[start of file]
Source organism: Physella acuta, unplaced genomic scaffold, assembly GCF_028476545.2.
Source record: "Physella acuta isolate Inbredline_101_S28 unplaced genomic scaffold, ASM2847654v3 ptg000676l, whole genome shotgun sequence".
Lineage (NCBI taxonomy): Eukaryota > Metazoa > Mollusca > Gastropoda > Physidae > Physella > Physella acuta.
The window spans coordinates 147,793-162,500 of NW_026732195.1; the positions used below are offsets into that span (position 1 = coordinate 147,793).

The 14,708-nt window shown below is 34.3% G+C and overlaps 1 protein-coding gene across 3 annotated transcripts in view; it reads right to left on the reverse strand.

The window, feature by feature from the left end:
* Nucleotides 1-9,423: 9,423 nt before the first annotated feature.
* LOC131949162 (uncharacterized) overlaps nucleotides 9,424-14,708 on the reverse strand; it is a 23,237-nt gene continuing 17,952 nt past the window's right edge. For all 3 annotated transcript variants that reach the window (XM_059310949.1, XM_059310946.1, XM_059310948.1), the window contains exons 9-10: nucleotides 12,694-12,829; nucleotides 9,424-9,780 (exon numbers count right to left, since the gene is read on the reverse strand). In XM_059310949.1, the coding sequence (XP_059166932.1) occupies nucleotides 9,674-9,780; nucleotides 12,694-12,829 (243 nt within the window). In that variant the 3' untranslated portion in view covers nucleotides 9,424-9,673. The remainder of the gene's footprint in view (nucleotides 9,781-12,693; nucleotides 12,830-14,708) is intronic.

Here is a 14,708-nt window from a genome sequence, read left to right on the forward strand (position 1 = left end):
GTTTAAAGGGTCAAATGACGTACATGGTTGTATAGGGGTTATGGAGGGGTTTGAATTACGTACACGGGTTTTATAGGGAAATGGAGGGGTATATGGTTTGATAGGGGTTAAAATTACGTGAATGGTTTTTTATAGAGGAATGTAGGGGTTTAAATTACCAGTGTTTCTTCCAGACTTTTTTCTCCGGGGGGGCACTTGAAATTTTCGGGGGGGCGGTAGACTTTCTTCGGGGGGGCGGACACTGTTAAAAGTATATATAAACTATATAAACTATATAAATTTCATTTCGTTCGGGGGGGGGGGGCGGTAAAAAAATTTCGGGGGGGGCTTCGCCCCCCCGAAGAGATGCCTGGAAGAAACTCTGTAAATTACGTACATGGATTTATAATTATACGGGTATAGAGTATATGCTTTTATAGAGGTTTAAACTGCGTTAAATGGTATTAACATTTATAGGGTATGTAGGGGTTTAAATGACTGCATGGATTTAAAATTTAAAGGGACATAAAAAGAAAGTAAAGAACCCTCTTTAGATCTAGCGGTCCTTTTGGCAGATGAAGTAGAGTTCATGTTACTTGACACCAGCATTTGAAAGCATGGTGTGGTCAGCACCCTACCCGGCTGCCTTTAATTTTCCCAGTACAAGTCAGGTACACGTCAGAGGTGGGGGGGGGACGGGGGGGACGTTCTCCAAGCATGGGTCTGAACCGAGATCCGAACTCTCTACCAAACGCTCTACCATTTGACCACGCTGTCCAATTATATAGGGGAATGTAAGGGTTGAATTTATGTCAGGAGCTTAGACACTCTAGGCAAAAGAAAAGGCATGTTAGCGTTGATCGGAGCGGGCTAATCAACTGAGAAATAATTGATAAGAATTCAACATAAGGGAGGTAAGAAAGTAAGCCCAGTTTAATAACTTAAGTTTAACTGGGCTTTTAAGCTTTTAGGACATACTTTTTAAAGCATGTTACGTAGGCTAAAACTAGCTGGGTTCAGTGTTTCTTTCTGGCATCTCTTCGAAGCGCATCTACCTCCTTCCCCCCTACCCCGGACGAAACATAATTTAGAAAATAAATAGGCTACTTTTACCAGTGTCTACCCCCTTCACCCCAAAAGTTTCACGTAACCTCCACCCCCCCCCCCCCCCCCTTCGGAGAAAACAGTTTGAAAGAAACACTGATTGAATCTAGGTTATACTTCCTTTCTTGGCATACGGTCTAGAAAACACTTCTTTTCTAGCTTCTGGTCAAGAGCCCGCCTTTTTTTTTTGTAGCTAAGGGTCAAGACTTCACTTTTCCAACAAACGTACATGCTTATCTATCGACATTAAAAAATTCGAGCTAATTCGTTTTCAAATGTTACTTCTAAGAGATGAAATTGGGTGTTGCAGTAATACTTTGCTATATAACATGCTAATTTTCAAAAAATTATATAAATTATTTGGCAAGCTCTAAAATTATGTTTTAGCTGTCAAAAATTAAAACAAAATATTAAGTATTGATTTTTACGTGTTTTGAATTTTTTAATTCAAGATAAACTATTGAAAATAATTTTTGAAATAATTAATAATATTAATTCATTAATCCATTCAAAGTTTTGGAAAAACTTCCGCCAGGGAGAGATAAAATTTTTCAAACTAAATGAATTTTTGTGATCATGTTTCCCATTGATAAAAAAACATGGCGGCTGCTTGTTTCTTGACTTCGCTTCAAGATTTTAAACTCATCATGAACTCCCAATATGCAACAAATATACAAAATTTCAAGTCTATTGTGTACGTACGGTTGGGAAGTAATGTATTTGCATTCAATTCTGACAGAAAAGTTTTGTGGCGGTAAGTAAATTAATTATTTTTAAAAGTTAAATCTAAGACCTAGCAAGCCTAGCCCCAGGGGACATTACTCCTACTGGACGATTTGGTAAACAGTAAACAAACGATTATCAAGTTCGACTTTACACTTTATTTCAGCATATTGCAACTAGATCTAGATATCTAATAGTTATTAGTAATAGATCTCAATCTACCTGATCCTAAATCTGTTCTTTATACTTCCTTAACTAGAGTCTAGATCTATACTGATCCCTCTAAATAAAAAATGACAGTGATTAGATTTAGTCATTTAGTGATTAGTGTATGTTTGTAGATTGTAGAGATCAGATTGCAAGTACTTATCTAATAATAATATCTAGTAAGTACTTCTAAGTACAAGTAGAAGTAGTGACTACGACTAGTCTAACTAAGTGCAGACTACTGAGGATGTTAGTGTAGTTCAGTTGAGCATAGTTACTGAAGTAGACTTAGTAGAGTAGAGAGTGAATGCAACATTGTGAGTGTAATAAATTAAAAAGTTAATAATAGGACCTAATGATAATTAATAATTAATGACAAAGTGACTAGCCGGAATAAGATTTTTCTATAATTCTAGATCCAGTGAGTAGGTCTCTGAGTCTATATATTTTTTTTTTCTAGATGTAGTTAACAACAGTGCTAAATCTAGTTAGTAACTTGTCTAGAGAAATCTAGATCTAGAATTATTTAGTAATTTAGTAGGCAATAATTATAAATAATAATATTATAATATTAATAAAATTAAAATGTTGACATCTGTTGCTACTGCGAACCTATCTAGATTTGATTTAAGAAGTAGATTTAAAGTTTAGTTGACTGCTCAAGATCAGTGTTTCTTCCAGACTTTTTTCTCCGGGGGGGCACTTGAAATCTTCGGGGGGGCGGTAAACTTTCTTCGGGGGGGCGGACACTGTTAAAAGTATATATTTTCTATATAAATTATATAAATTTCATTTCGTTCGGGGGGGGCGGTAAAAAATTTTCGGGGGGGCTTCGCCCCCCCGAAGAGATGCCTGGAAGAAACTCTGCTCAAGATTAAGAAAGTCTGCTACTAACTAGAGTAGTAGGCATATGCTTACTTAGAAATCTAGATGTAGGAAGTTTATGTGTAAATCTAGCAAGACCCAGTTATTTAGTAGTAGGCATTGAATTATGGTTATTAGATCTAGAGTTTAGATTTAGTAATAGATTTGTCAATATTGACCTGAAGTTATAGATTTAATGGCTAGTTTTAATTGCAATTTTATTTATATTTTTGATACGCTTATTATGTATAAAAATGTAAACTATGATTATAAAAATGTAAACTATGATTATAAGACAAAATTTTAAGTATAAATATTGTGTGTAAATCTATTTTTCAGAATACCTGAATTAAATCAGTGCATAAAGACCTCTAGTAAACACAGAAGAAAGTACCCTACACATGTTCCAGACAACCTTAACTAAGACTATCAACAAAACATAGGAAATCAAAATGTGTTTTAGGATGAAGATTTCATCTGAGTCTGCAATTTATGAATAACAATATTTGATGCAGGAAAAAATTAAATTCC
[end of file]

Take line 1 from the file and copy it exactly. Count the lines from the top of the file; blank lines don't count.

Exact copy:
Source organism: Physella acuta, unplaced genomic scaffold, assembly GCF_028476545.2.